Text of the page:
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A Look Inside Norway’s Doomsday Vault

It seems inevitable that at some point the world as we know it will end. Considering the world events going on right now, some might even argue that it has already begun. In many cases there doesn’t seem to really be a plan when it comes to apocalyptic events that may mostly wipe us out. It just seems to be too much in the range of science fiction, and many governments are woefully unprepared for such an eventuality. Yet in the northern country of Norway, out buried away far from all of out drama, is a top secret, off limits facility that seeks to keep us alive in the event that things truly go south.

Buried deep within the bowels of a remote, ice-laden sandstone mountain on the frozen, sparsely inhabited Norwegian island of Spitsbergen, the Svalbard Global Seed Vault, opened in 2008, is about as remote as it gets. The entrance is a rectangular wedge of concrete that stands out amongst the endless white of the surrounding landscape, looking somewhat alien and inscrutable, like the ruin of some lost civilization, and at night it lights up with an illuminated artwork called “Perpetual repercussions,” by artist Dyveke Sanne, which marks the location of the vault from a distance like a beautiful beacon. The front door is a vast, steel door, and beyond this formidable entrance is a manmade tunnel that leads through blast proof doors of steel-reinforced concrete right into the heart of the mountain, continuing past state-of-the-art security systems for 120 meters (390 ft) to arrive at what is hoped will be the savior of the human race if the world ever ends.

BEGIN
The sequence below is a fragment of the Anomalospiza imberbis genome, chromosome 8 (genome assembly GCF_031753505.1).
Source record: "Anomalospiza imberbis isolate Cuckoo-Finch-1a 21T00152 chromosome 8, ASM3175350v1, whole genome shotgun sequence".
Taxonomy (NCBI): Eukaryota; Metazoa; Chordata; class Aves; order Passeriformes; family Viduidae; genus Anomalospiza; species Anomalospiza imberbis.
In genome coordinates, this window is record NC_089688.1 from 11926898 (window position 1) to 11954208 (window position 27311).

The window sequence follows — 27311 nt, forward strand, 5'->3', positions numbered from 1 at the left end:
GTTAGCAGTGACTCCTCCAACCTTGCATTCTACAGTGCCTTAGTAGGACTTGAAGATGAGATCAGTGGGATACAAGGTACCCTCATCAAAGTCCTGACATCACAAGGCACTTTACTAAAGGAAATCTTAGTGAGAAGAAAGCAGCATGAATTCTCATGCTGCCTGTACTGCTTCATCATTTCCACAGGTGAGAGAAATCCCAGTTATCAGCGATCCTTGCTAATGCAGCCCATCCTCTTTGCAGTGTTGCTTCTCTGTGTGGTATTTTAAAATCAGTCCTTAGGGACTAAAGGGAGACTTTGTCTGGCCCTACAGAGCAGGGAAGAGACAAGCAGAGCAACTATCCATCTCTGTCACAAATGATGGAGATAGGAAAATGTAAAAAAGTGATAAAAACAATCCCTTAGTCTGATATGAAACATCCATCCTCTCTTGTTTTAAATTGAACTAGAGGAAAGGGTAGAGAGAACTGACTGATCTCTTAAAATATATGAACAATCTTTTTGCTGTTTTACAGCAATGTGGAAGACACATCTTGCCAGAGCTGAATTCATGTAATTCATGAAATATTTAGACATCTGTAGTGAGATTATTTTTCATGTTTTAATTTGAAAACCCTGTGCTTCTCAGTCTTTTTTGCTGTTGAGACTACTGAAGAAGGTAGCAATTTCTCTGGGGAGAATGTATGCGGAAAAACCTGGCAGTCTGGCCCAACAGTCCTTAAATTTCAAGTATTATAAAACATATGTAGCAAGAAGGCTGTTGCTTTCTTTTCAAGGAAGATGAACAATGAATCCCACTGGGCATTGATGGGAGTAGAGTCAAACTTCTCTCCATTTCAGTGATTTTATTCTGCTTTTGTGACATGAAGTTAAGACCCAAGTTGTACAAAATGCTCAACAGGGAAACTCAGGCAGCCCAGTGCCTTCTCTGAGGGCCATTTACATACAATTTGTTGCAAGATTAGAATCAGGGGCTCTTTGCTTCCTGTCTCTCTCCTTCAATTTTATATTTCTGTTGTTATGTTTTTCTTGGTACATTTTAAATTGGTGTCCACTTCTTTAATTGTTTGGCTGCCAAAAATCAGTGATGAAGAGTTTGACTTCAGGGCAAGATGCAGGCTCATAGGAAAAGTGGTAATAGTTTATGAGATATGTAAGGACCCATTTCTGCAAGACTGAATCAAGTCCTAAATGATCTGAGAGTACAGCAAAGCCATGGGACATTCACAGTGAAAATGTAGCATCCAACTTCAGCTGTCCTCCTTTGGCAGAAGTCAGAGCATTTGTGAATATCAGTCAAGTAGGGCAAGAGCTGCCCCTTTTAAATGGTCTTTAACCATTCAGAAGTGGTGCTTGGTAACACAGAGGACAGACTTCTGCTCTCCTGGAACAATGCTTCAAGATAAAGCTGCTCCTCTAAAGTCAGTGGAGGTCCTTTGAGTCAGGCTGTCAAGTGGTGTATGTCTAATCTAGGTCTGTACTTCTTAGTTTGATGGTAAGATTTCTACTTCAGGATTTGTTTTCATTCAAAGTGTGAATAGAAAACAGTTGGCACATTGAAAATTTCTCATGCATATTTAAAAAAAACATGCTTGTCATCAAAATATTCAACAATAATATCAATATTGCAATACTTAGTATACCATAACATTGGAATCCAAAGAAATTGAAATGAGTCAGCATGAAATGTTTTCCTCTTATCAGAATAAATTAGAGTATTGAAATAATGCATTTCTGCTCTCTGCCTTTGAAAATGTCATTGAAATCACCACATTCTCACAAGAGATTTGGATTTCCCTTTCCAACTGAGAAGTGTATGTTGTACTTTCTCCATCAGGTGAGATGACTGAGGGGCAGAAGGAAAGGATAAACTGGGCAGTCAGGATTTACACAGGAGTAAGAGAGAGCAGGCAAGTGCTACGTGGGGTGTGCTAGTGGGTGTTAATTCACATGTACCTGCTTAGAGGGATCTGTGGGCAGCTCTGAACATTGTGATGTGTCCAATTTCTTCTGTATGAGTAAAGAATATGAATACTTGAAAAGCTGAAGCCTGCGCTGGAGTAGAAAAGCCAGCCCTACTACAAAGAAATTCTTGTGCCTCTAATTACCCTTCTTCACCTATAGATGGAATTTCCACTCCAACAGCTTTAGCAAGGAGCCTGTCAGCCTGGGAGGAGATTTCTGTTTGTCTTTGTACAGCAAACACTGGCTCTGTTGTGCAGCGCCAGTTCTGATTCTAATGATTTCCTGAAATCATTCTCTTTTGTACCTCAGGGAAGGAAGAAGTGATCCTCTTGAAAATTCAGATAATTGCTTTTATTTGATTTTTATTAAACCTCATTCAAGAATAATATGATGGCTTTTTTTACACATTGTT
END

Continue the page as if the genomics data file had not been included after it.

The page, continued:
Svalbard Global Seed Vault

Here, deep within this frozen vault far from civilization and stored within sealed three-ply foil packages kept in special boxes completely free of moisture in temperatures of −18 °C (−0.4 °F) are millions of seeds from more than 930,000 varieties of agricultural food crops, including 200,000 varieties of rice alone, all representing 13,000 years of agricultural biodiversity. This facility acts sort of like a safe deposit box in a bank, only instead of money, they keep safe the agricultural biodiversity of Earth, locked away in a secure, remote location away from war and conflict and protected by rock and walls that could withstand a nuclear strike. The remote location makes in inaccessible, and the permafrost and altitude keep the facility cold and dry, to the point that even if the refrigeration units fail it is estimated it would take several weeks for the temperature to rise to −4 °C, and nearly a century to ever hit 0°C. In these conditions seeds can remain viable for hundreds and even thousands of years, and that’s the point. Add in the reinforced, blast-proof walls and door, and there seems to be no safer place to store these seeds.